How SMBs Can Keep Their Data Safe When Natural Disasters Strike

Dylan O’Connor, CTO, Thrive Networks, A Staples Company


Thrive Networks

Hurricanes, tornadoes, floods, blizzards – any one of these natural disasters could wreak havoc on a data center, leading to power surges, leaks or, worst of all, data loss. And if that happens, the consequences could be catastrophic. The Institute for Business and Home Safety reports that one in four businesses don’t reopen after a major disaster –demonstrating how critical it is to have plan in place to protect the data center.

However, that is a much easier task for substantial enterprises, which can afford to house servers on both the east and west coasts of the United States – guaranteeing data won’t be lost should a major storm strike one coast or the other. For small- to medium-sized businesses (SMBs), it’s much more challenging.

Tips to Prevent Catastrophe

The good news is there are some relatively simple things SMBs can do to storm-proof their data centers, avoid critical downtime and get through all kinds of extreme conditions or season. The first and most important step to take is developing a backup strategy. A strong backup and archival strategy is critical, especially in case of unanticipated down time. Since SMBs typically don’t have offices in various geographies, most can’t easily backup critical corporate data in various locations like enterprises can. However, what they can do (particularly those in storm-prone areas) is partner with a third-party data center provider for server replication in a different location.

Beyond a backup strategy, there are several additional steps SMBs should take regarding the protection of their data center:

  • Make a plan – deciding ahead of time who will be responsible for what during a crisis will help employees remain calm and keep a business operating smoothly even in the middle of a natural disaster.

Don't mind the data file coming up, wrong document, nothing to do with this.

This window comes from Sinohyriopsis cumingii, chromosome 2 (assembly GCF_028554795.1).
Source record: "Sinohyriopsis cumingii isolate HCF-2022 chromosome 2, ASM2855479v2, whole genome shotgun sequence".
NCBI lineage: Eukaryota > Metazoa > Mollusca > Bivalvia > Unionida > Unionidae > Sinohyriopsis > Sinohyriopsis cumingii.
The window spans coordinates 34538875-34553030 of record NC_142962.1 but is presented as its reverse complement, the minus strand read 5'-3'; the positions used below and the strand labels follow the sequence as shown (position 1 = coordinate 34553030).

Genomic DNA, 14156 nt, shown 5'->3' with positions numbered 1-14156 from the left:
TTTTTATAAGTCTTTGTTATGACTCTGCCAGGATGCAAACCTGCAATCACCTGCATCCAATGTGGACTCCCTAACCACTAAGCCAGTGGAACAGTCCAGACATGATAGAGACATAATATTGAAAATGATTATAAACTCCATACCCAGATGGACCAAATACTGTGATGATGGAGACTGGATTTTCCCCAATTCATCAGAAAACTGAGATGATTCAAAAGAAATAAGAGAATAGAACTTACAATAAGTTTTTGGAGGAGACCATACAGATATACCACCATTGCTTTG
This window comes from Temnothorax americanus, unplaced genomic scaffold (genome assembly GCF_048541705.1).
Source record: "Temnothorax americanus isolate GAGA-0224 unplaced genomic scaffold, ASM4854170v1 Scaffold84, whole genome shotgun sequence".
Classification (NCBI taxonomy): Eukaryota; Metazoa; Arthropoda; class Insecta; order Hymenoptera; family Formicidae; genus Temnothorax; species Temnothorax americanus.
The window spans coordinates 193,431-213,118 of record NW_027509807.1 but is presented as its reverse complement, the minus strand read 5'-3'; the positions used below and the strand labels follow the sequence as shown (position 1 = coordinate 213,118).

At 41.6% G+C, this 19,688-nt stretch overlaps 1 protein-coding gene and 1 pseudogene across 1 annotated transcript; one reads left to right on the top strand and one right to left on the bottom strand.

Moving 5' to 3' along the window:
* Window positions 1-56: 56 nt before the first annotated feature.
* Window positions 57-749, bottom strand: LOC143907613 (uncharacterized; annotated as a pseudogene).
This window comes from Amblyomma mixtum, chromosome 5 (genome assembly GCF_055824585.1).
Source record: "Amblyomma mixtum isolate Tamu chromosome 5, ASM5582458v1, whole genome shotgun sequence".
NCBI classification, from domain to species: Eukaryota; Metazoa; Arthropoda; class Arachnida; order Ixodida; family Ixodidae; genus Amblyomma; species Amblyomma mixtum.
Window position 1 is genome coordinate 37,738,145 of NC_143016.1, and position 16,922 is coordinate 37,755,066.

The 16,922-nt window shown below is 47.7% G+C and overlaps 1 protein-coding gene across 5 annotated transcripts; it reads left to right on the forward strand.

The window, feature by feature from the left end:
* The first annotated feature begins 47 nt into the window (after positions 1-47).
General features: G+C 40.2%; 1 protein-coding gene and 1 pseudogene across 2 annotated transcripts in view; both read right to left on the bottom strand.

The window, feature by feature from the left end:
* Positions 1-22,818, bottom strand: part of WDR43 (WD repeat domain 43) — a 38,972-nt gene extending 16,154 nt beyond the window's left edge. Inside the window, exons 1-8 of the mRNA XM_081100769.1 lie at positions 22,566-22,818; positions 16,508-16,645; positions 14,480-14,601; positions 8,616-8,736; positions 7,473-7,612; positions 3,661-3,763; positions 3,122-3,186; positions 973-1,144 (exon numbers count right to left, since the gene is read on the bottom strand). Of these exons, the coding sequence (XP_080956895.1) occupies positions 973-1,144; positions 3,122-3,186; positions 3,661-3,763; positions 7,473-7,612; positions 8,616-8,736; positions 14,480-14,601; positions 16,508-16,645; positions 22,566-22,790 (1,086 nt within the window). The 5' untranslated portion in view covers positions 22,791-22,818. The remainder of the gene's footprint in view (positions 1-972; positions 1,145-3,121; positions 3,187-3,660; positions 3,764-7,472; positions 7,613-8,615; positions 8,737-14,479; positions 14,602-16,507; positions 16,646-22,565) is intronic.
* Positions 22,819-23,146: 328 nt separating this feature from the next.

• Prevent power loss – a battery backup can allow SMBs to have an uninterrupted power supply, allowing for critical extra time to power down key equipment and backup data to a site away from the storm’s path.
  • Detect leaks – water damage is almost a given when a major storm strikes, and can be extremely damaging. Sensors can detect a single drop of liquid and trigger an alarm (audible, emails or even via text message) to flag a potential problem.
  • Prepare for power surges – lightning and power fluctuations should also be expected with a big storm. In addition to battery backup, proper surge protection guards for routers, hubs, computers, copy machines, etc. are key.

SMBs should think through these steps to prepare for any worst case scenario. Securing the data center is an important step in ensuring a business runs smoothly – through the good times and the bad.

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One Comment

  1. Good article. Thank you. Your information falls well in line with a recent survey I read that suggested power issues, hot spots, and liquid leaks accounted for 72% of data center issues. Having a plan and preparing for the worst is the key in my opinion. Put the tools in place to have full visibility when small issues arise is a lot easier and cost effective than trying to pick up the pieces. It's not just about lost equipment, data, and money. It's about your reputation. Protect that at all cost!